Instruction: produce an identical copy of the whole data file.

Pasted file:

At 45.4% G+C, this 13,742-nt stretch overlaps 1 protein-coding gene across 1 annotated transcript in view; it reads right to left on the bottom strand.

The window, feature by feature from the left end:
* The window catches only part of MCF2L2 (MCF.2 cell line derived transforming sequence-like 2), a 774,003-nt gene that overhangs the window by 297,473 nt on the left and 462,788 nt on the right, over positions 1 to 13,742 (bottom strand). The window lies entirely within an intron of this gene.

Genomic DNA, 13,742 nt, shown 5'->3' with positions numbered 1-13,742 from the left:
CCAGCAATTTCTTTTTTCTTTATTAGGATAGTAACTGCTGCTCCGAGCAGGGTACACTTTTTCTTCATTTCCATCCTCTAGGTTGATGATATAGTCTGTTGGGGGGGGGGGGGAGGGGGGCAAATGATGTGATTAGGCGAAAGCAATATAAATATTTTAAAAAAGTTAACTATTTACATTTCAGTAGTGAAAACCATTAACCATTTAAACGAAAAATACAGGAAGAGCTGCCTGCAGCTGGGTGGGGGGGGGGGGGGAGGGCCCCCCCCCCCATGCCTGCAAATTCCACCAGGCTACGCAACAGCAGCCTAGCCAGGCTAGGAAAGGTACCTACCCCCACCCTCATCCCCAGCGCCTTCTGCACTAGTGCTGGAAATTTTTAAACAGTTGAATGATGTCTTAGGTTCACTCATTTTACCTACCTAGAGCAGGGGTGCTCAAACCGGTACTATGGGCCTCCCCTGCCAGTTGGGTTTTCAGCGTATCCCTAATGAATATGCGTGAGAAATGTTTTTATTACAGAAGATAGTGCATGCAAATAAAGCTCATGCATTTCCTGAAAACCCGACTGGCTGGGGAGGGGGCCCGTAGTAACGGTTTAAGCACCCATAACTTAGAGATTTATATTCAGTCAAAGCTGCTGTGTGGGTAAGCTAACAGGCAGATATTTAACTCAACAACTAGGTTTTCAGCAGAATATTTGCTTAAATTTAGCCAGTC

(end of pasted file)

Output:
At 45.4% G+C, this 13,742-nt stretch overlaps 1 protein-coding gene across 1 annotated transcript in view; it reads right to left on the bottom strand.

The window, feature by feature from the left end:
* The window catches only part of MCF2L2 (MCF.2 cell line derived transforming sequence-like 2), a 774,003-nt gene that overhangs the window by 297,473 nt on the left and 462,788 nt on the right, over positions 1 to 13,742 (bottom strand). The window lies entirely within an intron of this gene.

Genomic DNA, 13,742 nt, shown 5'->3' with positions numbered 1-13,742 from the left:
CCAGCAATTTCTTTTTTCTTTATTAGGATAGTAACTGCTGCTCCGAGCAGGGTACACTTTTTCTTCATTTCCATCCTCTAGGTTGATGATATAGTCTGTTGGGGGGGGGGGGGAGGGGGGCAAATGATGTGATTAGGCGAAAGCAATATAAATATTTTAAAAAAGTTAACTATTTACATTTCAGTAGTGAAAACCATTAACCATTTAAACGAAAAATACAGGAAGAGCTGCCTGCAGCTGGGTGGGGGGGGGGGGGGAGGGCCCCCCCCCCCATGCCTGCAAATTCCACCAGGCTACGCAACAGCAGCCTAGCCAGGCTAGGAAAGGTACCTACCCCCACCCTCATCCCCAGCGCCTTCTGCACTAGTGCTGGAAATTTTTAAACAGTTGAATGATGTCTTAGGTTCACTCATTTTACCTACCTAGAGCAGGGGTGCTCAAACCGGTACTATGGGCCTCCCCTGCCAGTTGGGTTTTCAGCGTATCCCTAATGAATATGCGTGAGAAATGTTTTTATTACAGAAGATAGTGCATGCAAATAAAGCTCATGCATTTCCTGAAAACCCGACTGGCTGGGGAGGGGGCCCGTAGTAACGGTTTAAGCACCCATAACTTAGAGATTTATATTCAGTCAAAGCTGCTGTGTGGGTAAGCTAACAGGCAGATATTTAACTCAACAACTAGGTTTTCAGCAGAATATTTGCTTAAATTTAGCCAGTC